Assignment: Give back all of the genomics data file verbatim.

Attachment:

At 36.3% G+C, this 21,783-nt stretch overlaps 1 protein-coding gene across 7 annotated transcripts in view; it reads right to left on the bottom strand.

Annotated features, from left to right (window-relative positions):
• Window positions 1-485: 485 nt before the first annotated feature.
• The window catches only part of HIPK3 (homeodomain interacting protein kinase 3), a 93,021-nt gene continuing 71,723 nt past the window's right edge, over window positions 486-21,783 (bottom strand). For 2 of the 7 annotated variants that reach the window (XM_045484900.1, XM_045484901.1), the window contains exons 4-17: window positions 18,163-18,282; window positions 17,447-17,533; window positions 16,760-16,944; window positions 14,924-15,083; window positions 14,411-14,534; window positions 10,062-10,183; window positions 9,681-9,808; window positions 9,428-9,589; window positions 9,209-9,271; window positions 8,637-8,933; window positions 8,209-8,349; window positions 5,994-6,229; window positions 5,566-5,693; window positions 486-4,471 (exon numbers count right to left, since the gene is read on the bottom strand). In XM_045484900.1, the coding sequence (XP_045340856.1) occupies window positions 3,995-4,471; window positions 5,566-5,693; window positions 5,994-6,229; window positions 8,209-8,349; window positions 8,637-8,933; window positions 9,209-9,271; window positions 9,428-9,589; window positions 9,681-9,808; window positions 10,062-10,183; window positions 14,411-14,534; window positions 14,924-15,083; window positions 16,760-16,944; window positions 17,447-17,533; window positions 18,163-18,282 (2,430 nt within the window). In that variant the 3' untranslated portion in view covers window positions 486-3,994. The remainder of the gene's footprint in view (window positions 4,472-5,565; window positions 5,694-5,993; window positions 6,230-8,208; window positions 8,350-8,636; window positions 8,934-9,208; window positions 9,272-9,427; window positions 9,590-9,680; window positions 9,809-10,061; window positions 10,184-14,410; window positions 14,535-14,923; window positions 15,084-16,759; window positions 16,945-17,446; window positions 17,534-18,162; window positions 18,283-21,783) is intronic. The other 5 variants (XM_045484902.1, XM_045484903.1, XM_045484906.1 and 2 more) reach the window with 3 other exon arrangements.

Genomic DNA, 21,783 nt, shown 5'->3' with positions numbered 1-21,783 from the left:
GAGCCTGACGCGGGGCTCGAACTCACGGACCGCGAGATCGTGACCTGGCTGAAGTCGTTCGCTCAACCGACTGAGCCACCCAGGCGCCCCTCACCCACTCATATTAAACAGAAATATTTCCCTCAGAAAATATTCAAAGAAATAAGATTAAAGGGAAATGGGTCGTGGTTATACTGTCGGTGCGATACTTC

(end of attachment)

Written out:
At 36.3% G+C, this 21,783-nt stretch overlaps 1 protein-coding gene across 7 annotated transcripts in view; it reads right to left on the bottom strand.

Annotated features, from left to right (window-relative positions):
• Window positions 1-485: 485 nt before the first annotated feature.
• The window catches only part of HIPK3 (homeodomain interacting protein kinase 3), a 93,021-nt gene continuing 71,723 nt past the window's right edge, over window positions 486-21,783 (bottom strand). For 2 of the 7 annotated variants that reach the window (XM_045484900.1, XM_045484901.1), the window contains exons 4-17: window positions 18,163-18,282; window positions 17,447-17,533; window positions 16,760-16,944; window positions 14,924-15,083; window positions 14,411-14,534; window positions 10,062-10,183; window positions 9,681-9,808; window positions 9,428-9,589; window positions 9,209-9,271; window positions 8,637-8,933; window positions 8,209-8,349; window positions 5,994-6,229; window positions 5,566-5,693; window positions 486-4,471 (exon numbers count right to left, since the gene is read on the bottom strand). In XM_045484900.1, the coding sequence (XP_045340856.1) occupies window positions 3,995-4,471; window positions 5,566-5,693; window positions 5,994-6,229; window positions 8,209-8,349; window positions 8,637-8,933; window positions 9,209-9,271; window positions 9,428-9,589; window positions 9,681-9,808; window positions 10,062-10,183; window positions 14,411-14,534; window positions 14,924-15,083; window positions 16,760-16,944; window positions 17,447-17,533; window positions 18,163-18,282 (2,430 nt within the window). In that variant the 3' untranslated portion in view covers window positions 486-3,994. The remainder of the gene's footprint in view (window positions 4,472-5,565; window positions 5,694-5,993; window positions 6,230-8,208; window positions 8,350-8,636; window positions 8,934-9,208; window positions 9,272-9,427; window positions 9,590-9,680; window positions 9,809-10,061; window positions 10,184-14,410; window positions 14,535-14,923; window positions 15,084-16,759; window positions 16,945-17,446; window positions 17,534-18,162; window positions 18,283-21,783) is intronic. The other 5 variants (XM_045484902.1, XM_045484903.1, XM_045484906.1 and 2 more) reach the window with 3 other exon arrangements.

Genomic DNA, 21,783 nt, shown 5'->3' with positions numbered 1-21,783 from the left:
GAGCCTGACGCGGGGCTCGAACTCACGGACCGCGAGATCGTGACCTGGCTGAAGTCGTTCGCTCAACCGACTGAGCCACCCAGGCGCCCCTCACCCACTCATATTAAACAGAAATATTTCCCTCAGAAAATATTCAAAGAAATAAGATTAAAGGGAAATGGGTCGTGGTTATACTGTCGGTGCGATACTTC